And another one!

0170042-01“A Four Corners investigation has found rorting of the [Job Services Australia] scheme is rampant. Forgery, manipulation of records and the lodgement of inflated claims for fees are widespread.” [ABC News]

It’s not ordinary employees who are committing these crimes, it’s business owners! The Liberal Party mantra – The law is for the little people – allow me to make myself rich and some of it will rub off onto you (the so-called trickle down effect). Get out of my way with your rules and regulations – I’m running a business here. Why should I pay tax when I’m paying payroll tax etc?  Eh, Rell? Yeah.

When those apprentices and young casual workers were electrocuted in metal roofs during the home insulation scheme in 2009, it wasn’t them who ordered themselves up into the roof spaces without training or safety rules. It was their bosses! The business owners. They saw a money earner and they grabbed for it, at any cost.

Yet the government minister Peter Garrett was blamed for it. Why the hell should he take the blame? He didn’t know this was happening, how could he know?

A Nationals senator is calling for a Royal Commission into the finance and financial advice industry, as he says up to $60 billion has been lost to small investors in dodgy advice and schemes in recent years. The National Australia Bank has recently made big payouts to small investors who followed bank employees advice in recent years. The Storm Financial company in Qld was another scandal, heavily involved with the bank we trust, the CBA. So much for integrity.

I doubt these fine business people vote Labour.  Grrrrrrr.

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I’ve got no water. No warning, just cut off. There seems to be a truck and workmen down the street a bit. If it doesn’t come back soon, I’ll have to walk down and “ask” them.

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Cheap appliances. My $50 Coles coffee capsule machine seems to have given up the ghost. It is supposed to show a green blinking LED in the button as it heats up, but it’s just blinking red all the time now. Less than a year’s use. Not happy.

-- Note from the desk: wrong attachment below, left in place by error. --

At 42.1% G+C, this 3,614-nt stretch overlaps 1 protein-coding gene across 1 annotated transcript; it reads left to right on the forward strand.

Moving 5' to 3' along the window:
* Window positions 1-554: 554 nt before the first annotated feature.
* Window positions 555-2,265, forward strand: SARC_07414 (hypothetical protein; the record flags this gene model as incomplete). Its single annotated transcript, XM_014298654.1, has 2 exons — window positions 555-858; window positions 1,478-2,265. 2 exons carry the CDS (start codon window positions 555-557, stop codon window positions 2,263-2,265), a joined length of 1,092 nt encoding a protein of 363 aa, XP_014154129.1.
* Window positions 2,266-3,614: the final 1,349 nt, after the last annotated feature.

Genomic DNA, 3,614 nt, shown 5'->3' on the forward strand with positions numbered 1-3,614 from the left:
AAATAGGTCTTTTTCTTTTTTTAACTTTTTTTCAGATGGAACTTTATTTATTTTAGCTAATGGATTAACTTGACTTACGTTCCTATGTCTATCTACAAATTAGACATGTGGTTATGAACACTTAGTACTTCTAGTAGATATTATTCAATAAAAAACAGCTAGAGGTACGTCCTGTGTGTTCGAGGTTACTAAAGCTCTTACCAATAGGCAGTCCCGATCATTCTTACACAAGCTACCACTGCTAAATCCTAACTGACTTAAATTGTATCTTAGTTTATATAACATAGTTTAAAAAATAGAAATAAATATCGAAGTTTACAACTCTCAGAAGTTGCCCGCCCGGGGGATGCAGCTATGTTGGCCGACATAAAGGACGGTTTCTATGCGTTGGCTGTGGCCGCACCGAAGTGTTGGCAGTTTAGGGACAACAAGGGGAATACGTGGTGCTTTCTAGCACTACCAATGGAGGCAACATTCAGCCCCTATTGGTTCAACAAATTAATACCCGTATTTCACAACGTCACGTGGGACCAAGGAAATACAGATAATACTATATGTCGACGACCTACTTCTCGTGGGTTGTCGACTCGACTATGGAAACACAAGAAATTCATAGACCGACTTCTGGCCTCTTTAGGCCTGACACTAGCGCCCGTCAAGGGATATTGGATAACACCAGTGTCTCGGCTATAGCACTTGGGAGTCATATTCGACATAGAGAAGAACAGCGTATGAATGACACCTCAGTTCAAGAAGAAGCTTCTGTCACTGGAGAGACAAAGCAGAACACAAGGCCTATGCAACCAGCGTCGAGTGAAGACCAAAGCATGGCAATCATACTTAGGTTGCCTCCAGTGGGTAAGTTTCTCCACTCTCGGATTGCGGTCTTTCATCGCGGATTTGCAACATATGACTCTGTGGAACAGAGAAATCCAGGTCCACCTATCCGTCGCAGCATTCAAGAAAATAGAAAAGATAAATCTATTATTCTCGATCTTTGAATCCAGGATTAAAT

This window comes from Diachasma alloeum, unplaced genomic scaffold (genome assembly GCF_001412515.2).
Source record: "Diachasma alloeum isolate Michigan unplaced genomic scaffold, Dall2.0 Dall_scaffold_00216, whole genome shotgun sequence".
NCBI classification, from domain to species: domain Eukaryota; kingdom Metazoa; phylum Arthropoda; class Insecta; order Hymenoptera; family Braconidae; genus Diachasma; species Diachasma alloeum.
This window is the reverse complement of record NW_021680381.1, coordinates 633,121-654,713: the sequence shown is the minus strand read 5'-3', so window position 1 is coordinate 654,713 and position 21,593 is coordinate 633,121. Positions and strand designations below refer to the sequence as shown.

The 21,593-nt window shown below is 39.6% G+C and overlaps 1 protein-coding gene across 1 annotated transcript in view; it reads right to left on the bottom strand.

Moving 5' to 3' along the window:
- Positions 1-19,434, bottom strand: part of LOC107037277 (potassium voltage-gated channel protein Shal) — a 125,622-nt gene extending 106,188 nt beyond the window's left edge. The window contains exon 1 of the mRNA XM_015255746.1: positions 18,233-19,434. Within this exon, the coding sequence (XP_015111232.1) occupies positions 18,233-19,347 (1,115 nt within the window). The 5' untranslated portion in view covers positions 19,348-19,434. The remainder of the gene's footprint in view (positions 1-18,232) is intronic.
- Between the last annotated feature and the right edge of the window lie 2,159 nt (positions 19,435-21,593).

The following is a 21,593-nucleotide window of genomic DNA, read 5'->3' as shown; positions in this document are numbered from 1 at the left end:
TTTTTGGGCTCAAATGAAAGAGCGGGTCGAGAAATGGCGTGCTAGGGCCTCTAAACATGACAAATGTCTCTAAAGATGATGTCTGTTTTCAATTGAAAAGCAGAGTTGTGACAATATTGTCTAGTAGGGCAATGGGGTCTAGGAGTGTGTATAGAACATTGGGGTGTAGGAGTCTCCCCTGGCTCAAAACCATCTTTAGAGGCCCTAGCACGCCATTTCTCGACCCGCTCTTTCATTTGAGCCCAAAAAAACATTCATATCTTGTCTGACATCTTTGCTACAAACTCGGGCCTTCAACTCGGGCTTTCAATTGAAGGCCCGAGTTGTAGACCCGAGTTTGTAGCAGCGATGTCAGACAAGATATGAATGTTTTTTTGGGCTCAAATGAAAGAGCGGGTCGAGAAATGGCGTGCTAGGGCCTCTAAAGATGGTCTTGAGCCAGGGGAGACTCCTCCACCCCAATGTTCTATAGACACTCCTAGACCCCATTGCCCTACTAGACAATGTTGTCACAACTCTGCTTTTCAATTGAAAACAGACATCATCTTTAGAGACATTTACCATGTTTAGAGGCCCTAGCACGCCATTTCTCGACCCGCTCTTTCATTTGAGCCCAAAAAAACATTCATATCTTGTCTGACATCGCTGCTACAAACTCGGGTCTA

And my $350 robotic vacuum cleaner has also stopped. It seems to work for about a minute, then just stops and goes back to standby. No indication of any fault or error. Damn. I bought it through Amazon and they asked me to review it. I never got around to it, but I was going to say, “It works, but not very well.” But it doesn’t even work now.

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I partially dismantled my one and only model loco last night prior to installing a new DCC decoder board which should arrive any day now. I followed the instructions, but I couldn’t get the old PCB out. I loosened the screws even more and “sproing”, it came apart and the wheels fell off.

I spent about 15 mins last night trying to get it back together without success, but my eyes were tired so I gave up. More work today.

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I’ve got a work guy coming this afternoon to do all the odd jobs around the house. I’ve gone downhill in the past two years that I’ve been here. I’ve lost all my strength. I can’t do the stuff I used to do. I can’t get up a ladder very easily, let alone work up there. It’s disheartening. It’s the leukemia, I think. I can feel the lymph modes at the back of my jaw much more now. Hmmm.

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3.30pm Huh! He came, but right off the bat, he didn’t want the work. First job: fix my reticulation sprinklers on the verge. “Sorry mate, I don’t do reticulation.” He’s got a mate who does, but …

OK, next job: weeding and revamping my garden at the front. “Sorry mate, I don’t do weeding.” He’s got a mate …

OK, I show him the garage and the cleaning up I need. Not hard work. But he starts sucking his teeth and looking through his diary and says, “Hmmm, I might be able to fit you in on the 17th.” The 17th of March!

I say, No, it’s too long. Just text me the names of your mates. So, a complete waste of my time. I’ve waited five days just for him to turn up and tell me this. Rack off, mate.

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Well I never

20050304 US Defense VisualIn Tomahawk cruise missile detonation over target San Clemente Island California 19860401I’m sure you know that I have a very poor opinion of Liberal Party politicians and members. Well take a look at this: https://www.thesaturdaypaper.com.au/news/politics/2015/02/21/inside-sa-senator-cory-bernardis-business-web/14244372001523#.VOmiBuaZGUk

Yet another Liberal politician who doesn’t know the difference between proprietary and propriety. Who can’t understand why they can’t use their taxpayer funded office to further their personal business interests. Who doesn’t understand ethics. Look at Nalder, the Liberal WA state minister who used his ministerial office and staff to arrange business meetings with some Chinese guys in connection with his own business in China! He couldn’t understand why this was wrong. He still can’t. And Barnett didn’t sack him. He’s a Liberal, and the law is different for them as we all know.